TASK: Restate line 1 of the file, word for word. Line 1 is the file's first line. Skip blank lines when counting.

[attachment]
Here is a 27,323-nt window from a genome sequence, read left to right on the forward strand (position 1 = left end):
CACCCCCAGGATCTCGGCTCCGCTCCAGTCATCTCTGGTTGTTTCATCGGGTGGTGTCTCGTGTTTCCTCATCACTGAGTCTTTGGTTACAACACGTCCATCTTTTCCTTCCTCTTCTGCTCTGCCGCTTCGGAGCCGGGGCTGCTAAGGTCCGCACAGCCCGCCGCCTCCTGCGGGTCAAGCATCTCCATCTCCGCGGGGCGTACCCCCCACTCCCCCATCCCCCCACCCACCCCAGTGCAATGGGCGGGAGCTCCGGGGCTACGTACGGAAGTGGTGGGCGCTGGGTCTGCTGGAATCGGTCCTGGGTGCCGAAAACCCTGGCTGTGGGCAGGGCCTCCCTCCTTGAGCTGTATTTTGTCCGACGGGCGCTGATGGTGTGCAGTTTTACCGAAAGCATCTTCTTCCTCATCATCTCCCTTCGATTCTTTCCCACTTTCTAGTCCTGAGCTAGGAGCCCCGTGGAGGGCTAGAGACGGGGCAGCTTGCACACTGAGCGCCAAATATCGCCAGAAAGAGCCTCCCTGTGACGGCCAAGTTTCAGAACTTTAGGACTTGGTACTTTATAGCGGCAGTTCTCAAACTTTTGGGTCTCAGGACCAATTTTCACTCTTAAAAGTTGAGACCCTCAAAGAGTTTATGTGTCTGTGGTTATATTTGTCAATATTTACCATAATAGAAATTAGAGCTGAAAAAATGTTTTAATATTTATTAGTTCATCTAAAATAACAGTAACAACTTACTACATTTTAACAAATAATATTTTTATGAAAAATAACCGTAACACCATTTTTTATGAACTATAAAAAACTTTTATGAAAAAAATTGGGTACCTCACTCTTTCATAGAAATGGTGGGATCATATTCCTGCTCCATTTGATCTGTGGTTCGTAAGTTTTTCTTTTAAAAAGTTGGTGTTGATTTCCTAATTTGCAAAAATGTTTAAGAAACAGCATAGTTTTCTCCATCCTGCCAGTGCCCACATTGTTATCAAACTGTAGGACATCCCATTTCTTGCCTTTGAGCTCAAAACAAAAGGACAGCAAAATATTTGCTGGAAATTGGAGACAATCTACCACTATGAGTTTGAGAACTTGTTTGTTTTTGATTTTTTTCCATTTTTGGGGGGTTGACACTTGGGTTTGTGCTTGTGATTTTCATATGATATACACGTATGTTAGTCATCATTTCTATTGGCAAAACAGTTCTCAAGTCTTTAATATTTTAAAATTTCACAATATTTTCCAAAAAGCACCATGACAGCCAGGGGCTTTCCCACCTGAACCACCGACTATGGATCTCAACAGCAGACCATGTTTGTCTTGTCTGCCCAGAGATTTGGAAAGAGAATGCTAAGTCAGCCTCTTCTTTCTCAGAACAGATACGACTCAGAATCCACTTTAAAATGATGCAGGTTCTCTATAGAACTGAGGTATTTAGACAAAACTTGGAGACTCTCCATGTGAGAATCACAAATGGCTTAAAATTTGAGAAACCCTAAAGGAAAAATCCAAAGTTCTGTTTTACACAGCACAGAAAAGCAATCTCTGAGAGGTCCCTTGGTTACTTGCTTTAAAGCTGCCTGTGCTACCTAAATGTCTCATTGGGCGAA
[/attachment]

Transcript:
Here is a 27,323-nt window from a genome sequence, read left to right on the forward strand (position 1 = left end):